a meditation on choice
I believe in small choices adding up, in the butterfly effect fashioning life invisibly, silently. Shopping for baggier sweaters. Reading bell hooks. It’s not just what we go out of our way for but what we omit from our palette. All my lectures are async. I don’t eat pork anymore. I wrote this, today, in a coffee bar on Bay. I was stuck choosing my latte: matcha or hojicha. I always get matcha at coffee shops, I have never tried hojicha. I want to try new things because novelty, I want to spend my money on what I already know and love. Hyperbolic, but this totally inconsequential (in)decision lays my conviction bare. (I ordered hojicha.)
A major decision should enlarge me, I believe. I know this but do I really understand? Lately, or actually, perpetually, I’ve been searching for my focus - the singular pursuit on which all my attention is concentrated. As far as I know, I’ve been living ambivalently, and have been, for so long, because my attention is scattered. Most of my public and semi-public reflections are variations of same story that I have no idea what to do!
I’m attached to the undergrad degree. I believe in the possibility of growing into selves that I can’t yet imagine. So, I want to leave all the passages open. Further along the degree, I’ll discover I really like what I’m doing, eventually, maybe. It’s risky. It’s too early to know if I want to do something else. I’m paralyzed by the thought: what if it turns out I’m actually pretty good at x? Or y? It’s terrifying. I’m afraid of resigning from the future where I flower into my “full potential,” imagined or fated. But the project of selfhood requires sacrifice.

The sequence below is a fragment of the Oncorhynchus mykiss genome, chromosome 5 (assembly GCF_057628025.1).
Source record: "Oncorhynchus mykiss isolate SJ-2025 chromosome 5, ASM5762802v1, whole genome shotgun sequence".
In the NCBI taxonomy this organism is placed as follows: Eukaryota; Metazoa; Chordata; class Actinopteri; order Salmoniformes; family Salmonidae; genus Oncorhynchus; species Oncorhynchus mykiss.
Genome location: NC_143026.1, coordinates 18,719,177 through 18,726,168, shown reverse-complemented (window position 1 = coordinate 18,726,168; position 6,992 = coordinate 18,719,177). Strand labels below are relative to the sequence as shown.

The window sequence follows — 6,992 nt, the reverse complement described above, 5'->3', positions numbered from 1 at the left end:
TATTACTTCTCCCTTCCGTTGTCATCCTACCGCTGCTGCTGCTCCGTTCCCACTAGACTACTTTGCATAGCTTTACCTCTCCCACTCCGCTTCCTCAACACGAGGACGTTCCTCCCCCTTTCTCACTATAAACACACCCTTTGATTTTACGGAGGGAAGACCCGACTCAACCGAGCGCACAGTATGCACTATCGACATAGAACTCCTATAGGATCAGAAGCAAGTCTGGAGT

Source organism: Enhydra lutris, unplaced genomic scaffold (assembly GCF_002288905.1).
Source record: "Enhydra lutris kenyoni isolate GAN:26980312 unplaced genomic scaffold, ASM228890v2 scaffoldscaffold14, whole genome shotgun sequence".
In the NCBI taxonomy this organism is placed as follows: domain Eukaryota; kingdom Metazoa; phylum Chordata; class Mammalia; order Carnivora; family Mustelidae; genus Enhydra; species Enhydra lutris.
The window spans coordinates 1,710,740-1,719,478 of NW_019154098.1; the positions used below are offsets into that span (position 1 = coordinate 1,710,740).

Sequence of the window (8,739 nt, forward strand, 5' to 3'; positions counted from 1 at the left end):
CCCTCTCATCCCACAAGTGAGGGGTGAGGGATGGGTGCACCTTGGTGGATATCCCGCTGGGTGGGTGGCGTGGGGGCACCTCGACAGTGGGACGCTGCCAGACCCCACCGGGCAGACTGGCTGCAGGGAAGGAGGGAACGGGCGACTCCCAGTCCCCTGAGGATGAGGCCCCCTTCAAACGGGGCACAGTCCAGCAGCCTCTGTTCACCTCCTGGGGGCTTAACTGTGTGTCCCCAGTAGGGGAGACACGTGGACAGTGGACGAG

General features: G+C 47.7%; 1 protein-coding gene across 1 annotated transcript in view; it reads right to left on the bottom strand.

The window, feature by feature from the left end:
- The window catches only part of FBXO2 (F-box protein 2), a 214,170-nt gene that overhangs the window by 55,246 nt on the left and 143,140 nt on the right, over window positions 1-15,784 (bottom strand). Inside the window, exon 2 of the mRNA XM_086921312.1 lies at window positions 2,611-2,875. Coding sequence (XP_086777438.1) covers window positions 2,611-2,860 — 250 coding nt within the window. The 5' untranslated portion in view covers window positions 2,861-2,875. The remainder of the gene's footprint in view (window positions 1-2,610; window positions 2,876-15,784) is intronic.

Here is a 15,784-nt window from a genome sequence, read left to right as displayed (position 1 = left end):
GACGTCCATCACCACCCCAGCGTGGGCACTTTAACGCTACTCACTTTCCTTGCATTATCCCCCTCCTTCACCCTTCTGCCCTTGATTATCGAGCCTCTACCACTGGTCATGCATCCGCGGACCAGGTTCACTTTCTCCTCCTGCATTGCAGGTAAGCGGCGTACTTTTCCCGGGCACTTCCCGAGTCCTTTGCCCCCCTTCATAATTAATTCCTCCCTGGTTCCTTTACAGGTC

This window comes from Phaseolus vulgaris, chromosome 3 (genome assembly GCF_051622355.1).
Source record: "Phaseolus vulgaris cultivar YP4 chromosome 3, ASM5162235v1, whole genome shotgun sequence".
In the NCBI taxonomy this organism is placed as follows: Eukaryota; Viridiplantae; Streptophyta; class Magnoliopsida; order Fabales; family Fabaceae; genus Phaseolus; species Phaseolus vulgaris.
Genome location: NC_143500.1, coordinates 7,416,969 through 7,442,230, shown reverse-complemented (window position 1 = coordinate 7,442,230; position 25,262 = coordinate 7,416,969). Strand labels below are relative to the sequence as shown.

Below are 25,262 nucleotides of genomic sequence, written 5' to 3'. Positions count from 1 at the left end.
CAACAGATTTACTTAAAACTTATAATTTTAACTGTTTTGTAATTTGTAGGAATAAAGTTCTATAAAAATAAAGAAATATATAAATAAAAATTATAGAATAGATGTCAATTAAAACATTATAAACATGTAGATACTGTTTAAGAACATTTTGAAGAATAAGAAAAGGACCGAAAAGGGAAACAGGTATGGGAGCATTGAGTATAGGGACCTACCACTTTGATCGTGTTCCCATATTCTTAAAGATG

I’m on the cusp of adulthood now. I’m thinking about what to work on, what to pay attention to, who to spend time with. Inner conflict and the millions of bits of advice I could be following and witnessing online rare, unique ways to live, too, complicate how I choose.
But we don’t get to choose what or whom we love. As a child I was moved entirely by what interested me. I did not get to pick what that was, or when I wanted to act on it. I just did it. I wanted to write so I filled notebooks with short stories and then longer and more elaborate fiction. We just don’t get to choose.
When my desires were at its purest, most distilled, all I wanted to do was make art and write. I used to think this was just part of a past life. But now I believe it belongs to a becoming waiting to be continued.